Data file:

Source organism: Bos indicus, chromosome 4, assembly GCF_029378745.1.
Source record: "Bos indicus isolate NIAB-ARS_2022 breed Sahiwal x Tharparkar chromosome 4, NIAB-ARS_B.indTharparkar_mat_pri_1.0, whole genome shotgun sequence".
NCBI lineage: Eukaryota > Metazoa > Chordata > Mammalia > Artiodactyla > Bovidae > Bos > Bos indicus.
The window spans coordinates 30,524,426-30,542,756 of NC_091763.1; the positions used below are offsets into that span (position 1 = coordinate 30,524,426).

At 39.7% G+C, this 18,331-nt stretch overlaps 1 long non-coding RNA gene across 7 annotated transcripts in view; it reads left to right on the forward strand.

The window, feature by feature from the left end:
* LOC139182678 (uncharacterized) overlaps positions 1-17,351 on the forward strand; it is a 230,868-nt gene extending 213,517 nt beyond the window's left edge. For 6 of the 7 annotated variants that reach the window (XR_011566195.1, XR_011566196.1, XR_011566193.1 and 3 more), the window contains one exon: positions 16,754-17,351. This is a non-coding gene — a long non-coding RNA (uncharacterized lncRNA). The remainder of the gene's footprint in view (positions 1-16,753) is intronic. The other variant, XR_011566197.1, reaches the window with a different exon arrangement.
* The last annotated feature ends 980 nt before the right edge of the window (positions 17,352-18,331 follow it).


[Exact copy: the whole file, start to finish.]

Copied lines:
Source organism: Bos indicus, chromosome 4, assembly GCF_029378745.1.
Source record: "Bos indicus isolate NIAB-ARS_2022 breed Sahiwal x Tharparkar chromosome 4, NIAB-ARS_B.indTharparkar_mat_pri_1.0, whole genome shotgun sequence".
NCBI lineage: Eukaryota > Metazoa > Chordata > Mammalia > Artiodactyla > Bovidae > Bos > Bos indicus.
The window spans coordinates 30,524,426-30,542,756 of NC_091763.1; the positions used below are offsets into that span (position 1 = coordinate 30,524,426).

At 39.7% G+C, this 18,331-nt stretch overlaps 1 long non-coding RNA gene across 7 annotated transcripts in view; it reads left to right on the forward strand.

The window, feature by feature from the left end:
* LOC139182678 (uncharacterized) overlaps positions 1-17,351 on the forward strand; it is a 230,868-nt gene extending 213,517 nt beyond the window's left edge. For 6 of the 7 annotated variants that reach the window (XR_011566195.1, XR_011566196.1, XR_011566193.1 and 3 more), the window contains one exon: positions 16,754-17,351. This is a non-coding gene — a long non-coding RNA (uncharacterized lncRNA). The remainder of the gene's footprint in view (positions 1-16,753) is intronic. The other variant, XR_011566197.1, reaches the window with a different exon arrangement.
* The last annotated feature ends 980 nt before the right edge of the window (positions 17,352-18,331 follow it).